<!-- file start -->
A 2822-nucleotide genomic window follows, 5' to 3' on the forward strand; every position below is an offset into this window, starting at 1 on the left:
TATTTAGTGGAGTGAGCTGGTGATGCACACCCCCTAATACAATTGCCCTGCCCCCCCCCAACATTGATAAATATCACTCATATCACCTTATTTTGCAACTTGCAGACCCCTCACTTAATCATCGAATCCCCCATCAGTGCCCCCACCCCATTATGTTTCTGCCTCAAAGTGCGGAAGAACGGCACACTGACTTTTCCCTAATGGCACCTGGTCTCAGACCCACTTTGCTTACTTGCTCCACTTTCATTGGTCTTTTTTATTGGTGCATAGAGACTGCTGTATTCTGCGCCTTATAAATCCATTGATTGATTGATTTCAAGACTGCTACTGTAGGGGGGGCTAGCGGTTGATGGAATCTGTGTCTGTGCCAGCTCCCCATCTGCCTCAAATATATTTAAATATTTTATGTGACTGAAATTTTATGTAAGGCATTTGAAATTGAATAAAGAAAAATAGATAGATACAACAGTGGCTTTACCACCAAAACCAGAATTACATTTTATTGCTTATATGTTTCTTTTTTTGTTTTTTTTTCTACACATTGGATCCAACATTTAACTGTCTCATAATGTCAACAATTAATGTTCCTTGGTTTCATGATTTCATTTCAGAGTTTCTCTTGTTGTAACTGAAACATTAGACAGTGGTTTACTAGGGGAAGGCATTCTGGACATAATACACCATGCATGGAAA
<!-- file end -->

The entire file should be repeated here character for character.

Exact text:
A 2822-nucleotide genomic window follows, 5' to 3' on the forward strand; every position below is an offset into this window, starting at 1 on the left:
TATTTAGTGGAGTGAGCTGGTGATGCACACCCCCTAATACAATTGCCCTGCCCCCCCCCAACATTGATAAATATCACTCATATCACCTTATTTTGCAACTTGCAGACCCCTCACTTAATCATCGAATCCCCCATCAGTGCCCCCACCCCATTATGTTTCTGCCTCAAAGTGCGGAAGAACGGCACACTGACTTTTCCCTAATGGCACCTGGTCTCAGACCCACTTTGCTTACTTGCTCCACTTTCATTGGTCTTTTTTATTGGTGCATAGAGACTGCTGTATTCTGCGCCTTATAAATCCATTGATTGATTGATTTCAAGACTGCTACTGTAGGGGGGGCTAGCGGTTGATGGAATCTGTGTCTGTGCCAGCTCCCCATCTGCCTCAAATATATTTAAATATTTTATGTGACTGAAATTTTATGTAAGGCATTTGAAATTGAATAAAGAAAAATAGATAGATACAACAGTGGCTTTACCACCAAAACCAGAATTACATTTTATTGCTTATATGTTTCTTTTTTTGTTTTTTTTTCTACACATTGGATCCAACATTTAACTGTCTCATAATGTCAACAATTAATGTTCCTTGGTTTCATGATTTCATTTCAGAGTTTCTCTTGTTGTAACTGAAACATTAGACAGTGGTTTACTAGGGGAAGGCATTCTGGACATAATACACCATGCATGGAAA